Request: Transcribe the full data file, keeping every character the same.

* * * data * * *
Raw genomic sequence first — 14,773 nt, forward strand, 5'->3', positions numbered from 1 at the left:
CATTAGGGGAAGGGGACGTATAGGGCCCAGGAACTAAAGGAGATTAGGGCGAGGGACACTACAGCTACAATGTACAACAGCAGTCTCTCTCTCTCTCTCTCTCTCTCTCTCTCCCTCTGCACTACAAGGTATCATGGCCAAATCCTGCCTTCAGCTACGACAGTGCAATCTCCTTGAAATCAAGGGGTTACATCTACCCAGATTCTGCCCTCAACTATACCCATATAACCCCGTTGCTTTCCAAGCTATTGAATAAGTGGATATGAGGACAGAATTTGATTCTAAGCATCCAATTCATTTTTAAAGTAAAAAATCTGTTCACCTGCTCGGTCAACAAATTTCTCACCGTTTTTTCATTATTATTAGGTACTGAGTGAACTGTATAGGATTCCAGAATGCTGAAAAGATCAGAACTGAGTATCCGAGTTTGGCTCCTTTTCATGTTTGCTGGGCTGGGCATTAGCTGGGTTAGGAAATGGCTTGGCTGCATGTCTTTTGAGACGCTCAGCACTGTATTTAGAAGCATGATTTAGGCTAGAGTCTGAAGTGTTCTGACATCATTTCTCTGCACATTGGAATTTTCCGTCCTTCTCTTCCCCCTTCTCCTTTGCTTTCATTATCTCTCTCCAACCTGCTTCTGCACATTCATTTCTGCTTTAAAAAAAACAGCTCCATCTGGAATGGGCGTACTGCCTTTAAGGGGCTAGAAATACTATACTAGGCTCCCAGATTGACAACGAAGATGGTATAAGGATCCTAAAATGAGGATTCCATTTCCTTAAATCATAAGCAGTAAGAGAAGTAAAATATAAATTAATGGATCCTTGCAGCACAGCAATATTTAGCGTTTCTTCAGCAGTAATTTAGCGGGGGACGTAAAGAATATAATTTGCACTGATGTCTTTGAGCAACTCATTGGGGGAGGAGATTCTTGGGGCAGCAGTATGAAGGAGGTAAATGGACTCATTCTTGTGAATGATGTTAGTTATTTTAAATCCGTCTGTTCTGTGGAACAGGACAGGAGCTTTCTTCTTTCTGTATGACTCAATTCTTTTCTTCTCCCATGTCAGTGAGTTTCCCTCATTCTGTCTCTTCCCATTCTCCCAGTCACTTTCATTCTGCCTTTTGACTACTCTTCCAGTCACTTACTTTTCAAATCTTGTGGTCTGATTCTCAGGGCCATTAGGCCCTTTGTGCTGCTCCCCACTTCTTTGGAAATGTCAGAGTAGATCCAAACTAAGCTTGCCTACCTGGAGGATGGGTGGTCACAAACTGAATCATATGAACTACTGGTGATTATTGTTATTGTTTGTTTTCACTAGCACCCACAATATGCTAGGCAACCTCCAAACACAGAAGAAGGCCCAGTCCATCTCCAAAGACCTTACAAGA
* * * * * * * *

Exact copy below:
Raw genomic sequence first — 14,773 nt, forward strand, 5'->3', positions numbered from 1 at the left:
CATTAGGGGAAGGGGACGTATAGGGCCCAGGAACTAAAGGAGATTAGGGCGAGGGACACTACAGCTACAATGTACAACAGCAGTCTCTCTCTCTCTCTCTCTCTCTCTCTCTCCCTCTGCACTACAAGGTATCATGGCCAAATCCTGCCTTCAGCTACGACAGTGCAATCTCCTTGAAATCAAGGGGTTACATCTACCCAGATTCTGCCCTCAACTATACCCATATAACCCCGTTGCTTTCCAAGCTATTGAATAAGTGGATATGAGGACAGAATTTGATTCTAAGCATCCAATTCATTTTTAAAGTAAAAAATCTGTTCACCTGCTCGGTCAACAAATTTCTCACCGTTTTTTCATTATTATTAGGTACTGAGTGAACTGTATAGGATTCCAGAATGCTGAAAAGATCAGAACTGAGTATCCGAGTTTGGCTCCTTTTCATGTTTGCTGGGCTGGGCATTAGCTGGGTTAGGAAATGGCTTGGCTGCATGTCTTTTGAGACGCTCAGCACTGTATTTAGAAGCATGATTTAGGCTAGAGTCTGAAGTGTTCTGACATCATTTCTCTGCACATTGGAATTTTCCGTCCTTCTCTTCCCCCTTCTCCTTTGCTTTCATTATCTCTCTCCAACCTGCTTCTGCACATTCATTTCTGCTTTAAAAAAAACAGCTCCATCTGGAATGGGCGTACTGCCTTTAAGGGGCTAGAAATACTATACTAGGCTCCCAGATTGACAACGAAGATGGTATAAGGATCCTAAAATGAGGATTCCATTTCCTTAAATCATAAGCAGTAAGAGAAGTAAAATATAAATTAATGGATCCTTGCAGCACAGCAATATTTAGCGTTTCTTCAGCAGTAATTTAGCGGGGGACGTAAAGAATATAATTTGCACTGATGTCTTTGAGCAACTCATTGGGGGAGGAGATTCTTGGGGCAGCAGTATGAAGGAGGTAAATGGACTCATTCTTGTGAATGATGTTAGTTATTTTAAATCCGTCTGTTCTGTGGAACAGGACAGGAGCTTTCTTCTTTCTGTATGACTCAATTCTTTTCTTCTCCCATGTCAGTGAGTTTCCCTCATTCTGTCTCTTCCCATTCTCCCAGTCACTTTCATTCTGCCTTTTGACTACTCTTCCAGTCACTTACTTTTCAAATCTTGTGGTCTGATTCTCAGGGCCATTAGGCCCTTTGTGCTGCTCCCCACTTCTTTGGAAATGTCAGAGTAGATCCAAACTAAGCTTGCCTACCTGGAGGATGGGTGGTCACAAACTGAATCATATGAACTACTGGTGATTATTGTTATTGTTTGTTTTCACTAGCACCCACAATATGCTAGGCAACCTCCAAACACAGAAGAAGGCCCAGTCCATCTCCAAAGACCTTACAAGA